Record Bulletin

Record Bulletin, 3/18: Brandi Carlile – “The Firewatcher’s Daughter” and James McMurtry – “Complicated Game”

They Got to Me

Already starting to fall behind in my album posting and feel myself slipping into old habits. Hopefully I’ll find a little bit more time to dick around with new music.

brandi carlile firwatchers daughterBRANDI CARLILE – The Firewatcher’s Daughter (ATO): At first this sounds like a female version of Mumford & Sons (not a compliment, you fanciful flugelhorn enthusiasts), but the jangling, surging guitars give way to The Firewatcher’s Daughter’s first showstopper: the harmony-soaked country ballad about the chaos and turmoil lurking just outside love’s warm center, “The Eye.” See, attributing all credit to Bandi Carlile the person is like saying you love Rilo Kiley’s voice—it ignores that Brandi Carlile is a band (one comprised of our eponymous hero and the multi-talented Hanesroth twins) equal parts self-destructive paramours and  astute social landscape prognosticators: on “Maintstream Kid,” easily the best track here, they diagnose commercialism’s dilution of the subversive hip kid into a safe, consumable, emulous  product by IDing its motive: “I came to separate the classes / To place the fails above the passes / And there has never been a better time to set the bar beneath the masses.” Plain an observation as it might be, it’s not something folky types like the sheepherding M&S have ever thought before. A MINUS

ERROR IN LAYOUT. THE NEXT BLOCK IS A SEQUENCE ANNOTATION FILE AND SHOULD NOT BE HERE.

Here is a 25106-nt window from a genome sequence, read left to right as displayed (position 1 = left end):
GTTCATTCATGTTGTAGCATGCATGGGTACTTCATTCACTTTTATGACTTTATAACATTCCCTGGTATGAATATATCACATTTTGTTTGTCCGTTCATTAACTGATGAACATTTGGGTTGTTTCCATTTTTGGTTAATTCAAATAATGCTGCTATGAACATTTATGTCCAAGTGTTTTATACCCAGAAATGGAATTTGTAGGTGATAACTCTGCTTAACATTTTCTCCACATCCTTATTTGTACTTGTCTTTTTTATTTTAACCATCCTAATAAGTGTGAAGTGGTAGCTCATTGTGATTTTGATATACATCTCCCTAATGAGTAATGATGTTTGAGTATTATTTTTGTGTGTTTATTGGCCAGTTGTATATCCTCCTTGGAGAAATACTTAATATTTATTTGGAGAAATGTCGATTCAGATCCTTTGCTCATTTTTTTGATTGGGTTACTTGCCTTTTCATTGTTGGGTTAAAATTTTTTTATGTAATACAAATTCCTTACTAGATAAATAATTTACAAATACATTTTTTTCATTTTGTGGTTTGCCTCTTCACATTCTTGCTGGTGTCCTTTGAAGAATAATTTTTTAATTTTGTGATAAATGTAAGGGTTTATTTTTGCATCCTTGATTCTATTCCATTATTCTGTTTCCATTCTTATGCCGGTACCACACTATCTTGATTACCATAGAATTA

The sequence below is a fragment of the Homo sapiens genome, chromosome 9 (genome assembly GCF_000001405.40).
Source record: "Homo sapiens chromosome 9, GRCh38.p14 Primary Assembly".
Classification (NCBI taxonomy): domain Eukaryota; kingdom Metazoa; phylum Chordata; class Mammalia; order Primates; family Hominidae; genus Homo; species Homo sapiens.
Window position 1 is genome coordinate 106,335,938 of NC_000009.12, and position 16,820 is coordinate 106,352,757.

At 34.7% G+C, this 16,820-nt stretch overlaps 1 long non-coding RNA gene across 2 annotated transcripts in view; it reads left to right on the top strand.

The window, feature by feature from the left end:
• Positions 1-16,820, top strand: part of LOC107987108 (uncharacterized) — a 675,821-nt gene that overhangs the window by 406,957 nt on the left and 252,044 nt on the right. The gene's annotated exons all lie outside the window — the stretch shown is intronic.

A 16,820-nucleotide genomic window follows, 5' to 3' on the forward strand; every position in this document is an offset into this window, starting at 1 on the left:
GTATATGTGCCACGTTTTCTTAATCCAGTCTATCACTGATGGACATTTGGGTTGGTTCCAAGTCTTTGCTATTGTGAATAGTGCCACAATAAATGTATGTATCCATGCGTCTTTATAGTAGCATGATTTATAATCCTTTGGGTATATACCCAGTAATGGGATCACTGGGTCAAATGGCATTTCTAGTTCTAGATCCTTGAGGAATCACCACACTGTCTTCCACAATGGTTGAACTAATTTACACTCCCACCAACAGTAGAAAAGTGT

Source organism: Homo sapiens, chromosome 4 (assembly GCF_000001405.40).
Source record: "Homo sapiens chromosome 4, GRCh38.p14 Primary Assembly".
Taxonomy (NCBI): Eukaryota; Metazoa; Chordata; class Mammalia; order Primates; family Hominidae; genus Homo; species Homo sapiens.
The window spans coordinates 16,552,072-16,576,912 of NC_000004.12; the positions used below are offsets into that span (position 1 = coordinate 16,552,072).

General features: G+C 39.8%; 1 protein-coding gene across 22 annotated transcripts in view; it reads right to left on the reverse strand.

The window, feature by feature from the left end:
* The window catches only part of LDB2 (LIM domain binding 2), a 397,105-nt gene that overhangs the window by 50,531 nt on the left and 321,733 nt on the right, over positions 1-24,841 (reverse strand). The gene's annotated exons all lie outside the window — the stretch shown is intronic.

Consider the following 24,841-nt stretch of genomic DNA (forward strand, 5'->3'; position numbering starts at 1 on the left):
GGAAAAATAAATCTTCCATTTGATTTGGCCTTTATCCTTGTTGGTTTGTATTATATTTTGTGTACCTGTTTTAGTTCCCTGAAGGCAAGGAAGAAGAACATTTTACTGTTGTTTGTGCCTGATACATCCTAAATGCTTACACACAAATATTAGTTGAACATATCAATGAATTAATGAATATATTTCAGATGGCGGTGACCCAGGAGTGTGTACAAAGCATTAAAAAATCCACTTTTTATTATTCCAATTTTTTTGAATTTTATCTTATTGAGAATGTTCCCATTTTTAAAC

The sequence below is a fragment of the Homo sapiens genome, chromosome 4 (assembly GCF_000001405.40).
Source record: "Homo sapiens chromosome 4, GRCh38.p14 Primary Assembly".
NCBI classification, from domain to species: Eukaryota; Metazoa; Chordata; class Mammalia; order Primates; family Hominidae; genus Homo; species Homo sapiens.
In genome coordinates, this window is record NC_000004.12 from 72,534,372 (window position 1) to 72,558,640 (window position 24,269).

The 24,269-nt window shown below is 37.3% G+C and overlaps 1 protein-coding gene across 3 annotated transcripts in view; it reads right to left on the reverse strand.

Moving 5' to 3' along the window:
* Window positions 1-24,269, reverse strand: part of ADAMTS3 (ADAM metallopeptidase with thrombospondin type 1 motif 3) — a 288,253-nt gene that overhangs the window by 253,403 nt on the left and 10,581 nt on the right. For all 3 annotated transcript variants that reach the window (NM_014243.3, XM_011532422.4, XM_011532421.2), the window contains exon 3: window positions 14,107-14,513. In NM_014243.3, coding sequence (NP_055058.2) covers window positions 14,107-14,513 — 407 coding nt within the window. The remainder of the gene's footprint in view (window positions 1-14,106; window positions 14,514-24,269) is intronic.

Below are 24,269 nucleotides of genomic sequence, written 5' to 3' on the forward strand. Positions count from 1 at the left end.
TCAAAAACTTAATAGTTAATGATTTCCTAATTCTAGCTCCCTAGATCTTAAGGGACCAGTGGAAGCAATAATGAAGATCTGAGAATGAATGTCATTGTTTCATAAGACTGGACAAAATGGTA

James McMurtry Complicated GameJAMES MCMURTRY – Complicated Game (Complicated Game): Bespectacled Americana veteran McMurtry gives us his latest gallery of character portraits, blue-collar boys and girls from Louisiana to New England to wherever there’s a soldier’s home. Nothing here is as it seems thanks to the inter-lyrical play: “You Got to Me” reminisces about the flood of feelings a wedding brings on, even though the wife has long departed. The narrator of “She Loves Me” sounds sweet initially, before you realize his honey’s got another man on the side. A returning soldier’s ecstatic reaction to a discharge in “South Dakota” is mitigated by his older brother telling him “there ain’t much between the pole and South Dakota,” and that re-upping might not be the worst idea. McMurtry isn’t sure what to make of the new world, one where the prospect of a peaceful and prosperous small-town life appears ever direr. Then again, he’s not so amnesic that he forgot simple folks’ struggles aren’t newborn. They’ve been around a while, and he thinks it’s a gosh darn shame. A MINUS

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